[0052] In one embodiment, a deployment server 304 may provide centralized deployment of software packages across the enterprise. The deployment server 304 may maintain product configuration data, provide the locations of products in the enterprise 200, maintains installation and deployment logs, and store security policies. In one embodiment, the deployment server 304 may provide data models based on a generic directory service such as the Lightweight Directory Access Protocol (LDAP).

[0053] In one embodiment, the management console 330 may access agent information through a console proxy 320. The console 330 may go through a console application programming interface (API) to send and receive objects and other data to and from the console proxy 320. The console API may be a Common Object Model (COM) API, a Common Object System (COS) API, or any other suitable API. In one embodiment, the console proxy 320 is an agent. Therefore, the console proxy 320 may have the ability to load, interpret, and execute knowledge modules.

[0054] As used herein, a “parameter” is the monitoring component of an enterprise management system, run by the Agent. A parameter may periodically use data collection commands to obtain data on a system resource and then may parse, process, and store that data on a computer running the Agent. Parameter data may be accessed via the Console (e.g., PATROLVIEW, or an SNMP Console). Parameters may have thresholds, and may trigger warnings and/or alarms. If the value returned by a parameter triggers a warning or alarm, the Agent notifies the Console and runs any recovery/reconfiguration actions specified by the parameter.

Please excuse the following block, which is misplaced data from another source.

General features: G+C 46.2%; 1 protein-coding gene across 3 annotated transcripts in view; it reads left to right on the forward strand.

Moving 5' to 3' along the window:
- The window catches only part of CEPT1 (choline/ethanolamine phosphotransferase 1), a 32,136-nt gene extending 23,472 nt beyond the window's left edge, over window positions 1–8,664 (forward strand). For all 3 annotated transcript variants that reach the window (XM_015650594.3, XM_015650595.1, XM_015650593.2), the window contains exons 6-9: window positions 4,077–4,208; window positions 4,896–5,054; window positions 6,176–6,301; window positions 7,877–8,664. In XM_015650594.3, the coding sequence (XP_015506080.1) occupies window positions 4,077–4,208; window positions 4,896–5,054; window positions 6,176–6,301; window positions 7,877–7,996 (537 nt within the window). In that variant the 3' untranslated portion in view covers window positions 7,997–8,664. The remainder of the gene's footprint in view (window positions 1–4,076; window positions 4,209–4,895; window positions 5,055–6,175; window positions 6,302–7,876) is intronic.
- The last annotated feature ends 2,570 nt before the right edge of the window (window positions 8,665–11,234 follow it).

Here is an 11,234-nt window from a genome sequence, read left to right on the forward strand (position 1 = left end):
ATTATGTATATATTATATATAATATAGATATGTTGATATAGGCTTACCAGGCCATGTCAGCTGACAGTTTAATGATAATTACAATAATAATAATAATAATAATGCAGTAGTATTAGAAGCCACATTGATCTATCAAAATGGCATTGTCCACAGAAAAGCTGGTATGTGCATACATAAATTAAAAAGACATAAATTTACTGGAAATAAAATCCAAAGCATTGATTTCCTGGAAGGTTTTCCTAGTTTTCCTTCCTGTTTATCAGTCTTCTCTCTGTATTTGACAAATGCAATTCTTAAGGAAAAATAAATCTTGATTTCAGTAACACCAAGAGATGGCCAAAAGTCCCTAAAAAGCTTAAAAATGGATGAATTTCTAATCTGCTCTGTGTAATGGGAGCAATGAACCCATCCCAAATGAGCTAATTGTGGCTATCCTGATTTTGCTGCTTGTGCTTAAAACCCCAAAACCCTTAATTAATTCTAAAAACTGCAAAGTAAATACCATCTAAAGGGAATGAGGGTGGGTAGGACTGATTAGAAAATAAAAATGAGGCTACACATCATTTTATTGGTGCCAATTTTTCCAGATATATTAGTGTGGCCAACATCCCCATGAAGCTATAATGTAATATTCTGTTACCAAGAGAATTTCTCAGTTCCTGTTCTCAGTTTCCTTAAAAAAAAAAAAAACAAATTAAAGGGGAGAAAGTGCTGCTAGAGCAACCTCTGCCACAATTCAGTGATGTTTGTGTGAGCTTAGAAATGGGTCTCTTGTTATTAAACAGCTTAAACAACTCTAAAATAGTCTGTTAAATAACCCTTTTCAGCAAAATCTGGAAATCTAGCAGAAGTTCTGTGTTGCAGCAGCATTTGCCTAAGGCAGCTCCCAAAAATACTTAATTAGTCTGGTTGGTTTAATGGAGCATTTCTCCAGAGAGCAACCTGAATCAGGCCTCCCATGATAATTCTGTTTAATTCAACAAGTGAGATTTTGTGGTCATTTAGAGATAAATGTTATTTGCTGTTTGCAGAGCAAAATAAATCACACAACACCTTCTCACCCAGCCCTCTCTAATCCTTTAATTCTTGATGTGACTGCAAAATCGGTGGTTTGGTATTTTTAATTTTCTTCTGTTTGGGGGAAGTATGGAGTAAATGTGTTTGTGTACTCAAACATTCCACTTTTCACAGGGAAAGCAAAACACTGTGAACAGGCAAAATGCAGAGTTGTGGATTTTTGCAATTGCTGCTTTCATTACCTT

[0055] As used herein, a “collector parameter” is a type of parameter that contains instructions for gathering the values that consumer and standard parameters display.

[0056] As used herein, a “consumer parameter” is a type of parameter that only displays values that were gathered by a collector parameter, or by a standard parameter with collector properties. Consumer parameters typically do not execute commands, and typically are not scheduled for execution. However, consumer parameters may have border and alarm ranges, and may run recovery/reconfiguration actions.